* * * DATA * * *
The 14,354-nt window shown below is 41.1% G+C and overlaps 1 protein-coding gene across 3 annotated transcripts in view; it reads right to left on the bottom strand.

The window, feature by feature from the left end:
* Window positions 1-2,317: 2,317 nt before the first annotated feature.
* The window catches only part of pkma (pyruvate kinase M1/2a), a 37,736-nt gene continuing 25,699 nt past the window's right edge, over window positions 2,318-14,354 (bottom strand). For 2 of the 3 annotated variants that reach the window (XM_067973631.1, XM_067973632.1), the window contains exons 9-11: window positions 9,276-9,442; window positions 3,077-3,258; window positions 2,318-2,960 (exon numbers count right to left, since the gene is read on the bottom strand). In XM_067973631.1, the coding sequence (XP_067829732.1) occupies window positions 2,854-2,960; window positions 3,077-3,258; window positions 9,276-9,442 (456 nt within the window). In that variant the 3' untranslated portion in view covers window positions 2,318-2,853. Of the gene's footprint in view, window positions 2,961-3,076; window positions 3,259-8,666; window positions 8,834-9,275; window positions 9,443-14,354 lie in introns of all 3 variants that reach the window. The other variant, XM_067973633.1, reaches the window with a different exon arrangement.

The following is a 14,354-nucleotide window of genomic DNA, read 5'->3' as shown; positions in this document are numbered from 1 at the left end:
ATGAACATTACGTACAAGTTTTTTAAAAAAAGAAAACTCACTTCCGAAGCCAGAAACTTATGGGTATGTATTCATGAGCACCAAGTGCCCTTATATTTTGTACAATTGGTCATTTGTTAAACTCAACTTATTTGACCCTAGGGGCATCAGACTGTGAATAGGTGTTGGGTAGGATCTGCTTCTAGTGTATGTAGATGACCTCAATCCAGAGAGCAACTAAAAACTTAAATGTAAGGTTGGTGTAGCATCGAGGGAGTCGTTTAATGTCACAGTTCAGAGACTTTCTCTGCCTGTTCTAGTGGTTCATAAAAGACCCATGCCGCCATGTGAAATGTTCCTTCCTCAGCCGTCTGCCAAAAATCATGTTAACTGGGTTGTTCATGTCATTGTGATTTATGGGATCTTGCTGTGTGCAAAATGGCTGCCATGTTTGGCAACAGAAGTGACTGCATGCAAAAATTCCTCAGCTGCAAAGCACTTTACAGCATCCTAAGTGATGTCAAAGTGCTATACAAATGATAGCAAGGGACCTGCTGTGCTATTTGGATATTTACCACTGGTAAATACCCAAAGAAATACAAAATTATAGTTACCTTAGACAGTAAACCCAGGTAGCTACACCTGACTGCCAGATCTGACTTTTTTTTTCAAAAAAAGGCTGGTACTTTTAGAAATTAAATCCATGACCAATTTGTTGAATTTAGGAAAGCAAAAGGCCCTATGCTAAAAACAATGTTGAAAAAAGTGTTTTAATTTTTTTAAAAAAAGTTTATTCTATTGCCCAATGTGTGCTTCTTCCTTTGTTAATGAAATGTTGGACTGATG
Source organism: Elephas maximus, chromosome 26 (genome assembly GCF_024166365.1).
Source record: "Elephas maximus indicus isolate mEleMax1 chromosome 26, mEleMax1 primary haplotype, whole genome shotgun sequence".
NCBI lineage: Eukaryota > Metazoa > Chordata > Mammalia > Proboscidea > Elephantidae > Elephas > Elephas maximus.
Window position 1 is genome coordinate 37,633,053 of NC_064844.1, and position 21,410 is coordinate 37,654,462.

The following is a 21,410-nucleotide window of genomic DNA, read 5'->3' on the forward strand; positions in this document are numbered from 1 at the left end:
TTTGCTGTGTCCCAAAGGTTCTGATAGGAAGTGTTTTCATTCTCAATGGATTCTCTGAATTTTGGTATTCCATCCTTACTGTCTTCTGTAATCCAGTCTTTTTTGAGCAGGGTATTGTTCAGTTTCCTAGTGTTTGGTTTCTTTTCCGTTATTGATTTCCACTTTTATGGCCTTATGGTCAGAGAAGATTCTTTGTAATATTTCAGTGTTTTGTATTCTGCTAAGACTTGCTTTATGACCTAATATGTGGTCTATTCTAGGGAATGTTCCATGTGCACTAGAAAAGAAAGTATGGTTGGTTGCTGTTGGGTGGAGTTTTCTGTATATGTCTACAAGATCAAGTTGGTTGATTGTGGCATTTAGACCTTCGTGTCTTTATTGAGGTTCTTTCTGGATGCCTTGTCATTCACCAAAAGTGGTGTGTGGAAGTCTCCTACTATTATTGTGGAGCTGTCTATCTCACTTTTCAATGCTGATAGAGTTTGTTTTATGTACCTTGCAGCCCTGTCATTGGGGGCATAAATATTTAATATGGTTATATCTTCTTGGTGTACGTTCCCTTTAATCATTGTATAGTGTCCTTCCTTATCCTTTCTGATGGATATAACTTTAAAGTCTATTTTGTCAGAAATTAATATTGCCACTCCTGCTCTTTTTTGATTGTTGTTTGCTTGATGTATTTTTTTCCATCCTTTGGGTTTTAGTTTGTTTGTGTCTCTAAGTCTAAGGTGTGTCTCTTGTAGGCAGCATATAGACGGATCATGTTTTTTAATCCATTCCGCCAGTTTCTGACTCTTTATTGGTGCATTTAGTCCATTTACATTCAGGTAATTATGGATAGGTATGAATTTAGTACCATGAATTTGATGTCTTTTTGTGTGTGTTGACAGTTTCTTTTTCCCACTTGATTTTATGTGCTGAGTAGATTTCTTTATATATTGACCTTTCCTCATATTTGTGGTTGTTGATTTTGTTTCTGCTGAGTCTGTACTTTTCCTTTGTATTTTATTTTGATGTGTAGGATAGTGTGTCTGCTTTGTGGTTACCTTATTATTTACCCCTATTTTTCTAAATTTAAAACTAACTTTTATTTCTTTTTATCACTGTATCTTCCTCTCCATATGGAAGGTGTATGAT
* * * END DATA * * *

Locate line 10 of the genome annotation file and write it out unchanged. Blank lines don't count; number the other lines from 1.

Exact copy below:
Window position 1 is genome coordinate 37,633,053 of NC_064844.1, and position 21,410 is coordinate 37,654,462.